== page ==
Each year, 21 September is the international day against tree monocultures. Friends of the Earth International put out the press release (below), with links to a series of videos on the impacts of plantations (in Spanish).
Archive for the ‘Argentina’ Category
Great article in the latest issue of the WRM Bulletin, written by Raquel Núñez:
Argentine forestry sector in the spotlight at the World Forestry Congress
From World Rainforest Movement Bulletin 147, October 2009
The World Forestry Congress taking place in Buenos Aires is viewed as an excellent business opportunity by the Argentine forestry sector.
The industry’s high expectations have been reflected for several months through growing coverage in the local and national media. One example is a recent article in a publication from the province of Corrientes (www.momarandu.com), which reports: “After the forestry exposition in Misiones, companies in Corrientes are placing their sights on the 13th World Forestry Congress, looking to reach agreements in negotiating rounds in which some 200 business representatives from 26 different countries will participate.” Local forestry companies “see the Congress as a ‘gateway to the world’ where they can demonstrate the province’s potential in raw materials and attract investment that will help the industry lift off.”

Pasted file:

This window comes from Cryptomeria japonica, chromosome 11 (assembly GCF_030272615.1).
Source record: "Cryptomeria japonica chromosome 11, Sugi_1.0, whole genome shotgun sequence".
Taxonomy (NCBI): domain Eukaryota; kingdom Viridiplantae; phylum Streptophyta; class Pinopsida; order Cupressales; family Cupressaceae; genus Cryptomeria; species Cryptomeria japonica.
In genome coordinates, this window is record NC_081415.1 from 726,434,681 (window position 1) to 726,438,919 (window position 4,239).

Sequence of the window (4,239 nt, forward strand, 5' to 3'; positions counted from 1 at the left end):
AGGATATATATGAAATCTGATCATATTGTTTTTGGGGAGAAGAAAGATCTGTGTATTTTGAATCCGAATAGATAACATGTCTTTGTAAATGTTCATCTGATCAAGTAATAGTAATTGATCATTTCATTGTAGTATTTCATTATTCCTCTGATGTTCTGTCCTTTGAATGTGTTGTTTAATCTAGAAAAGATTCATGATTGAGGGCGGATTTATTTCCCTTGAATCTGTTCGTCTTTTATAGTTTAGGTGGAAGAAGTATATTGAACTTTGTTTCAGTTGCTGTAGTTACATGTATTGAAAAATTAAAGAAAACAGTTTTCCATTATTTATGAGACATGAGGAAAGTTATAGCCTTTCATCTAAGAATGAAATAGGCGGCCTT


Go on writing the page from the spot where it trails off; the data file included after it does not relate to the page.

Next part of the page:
On 11 August 2008, Via Campesina Brazil and the Movement of Landless Peasants (MST) launched an international campaign against the activities of the Swedish-Finnish pulp and paper company Stora Enso. Via Campesina Brazil is asking people to write to the governments of Sweden and Finland and to the head office of Stora Enso, to protest against the company’s operations in Brazil, Uruguay and Argentina. The letter is below. Representatives of Via Campesina and MST will visit the Finnish and Swedish embassies in Brazil this week, to deliver the letter.
Pulpmillwatch.org recently learned of a new spoof Botnia website about the company’s operations in Uruguay. In a welcome new development of Corporate Social Responsibility, Botnia explains why it is so keen to expand its pulp operations in the global South: “since we won’t tolerate any further pollution in our developed countries, we are happy to have the chance to export all dirty industries to the underdeveloped world”.
By Chris Lang. Published in Robin Wood Magazine, August 2006.
Tens of thousands of people have protested against two pulp mills currently under construction near Fray Bentos on the River Uruguay. A recent WRM report documents the social and environmental problems with the FSC-certified plantations which will provide raw material to the mills.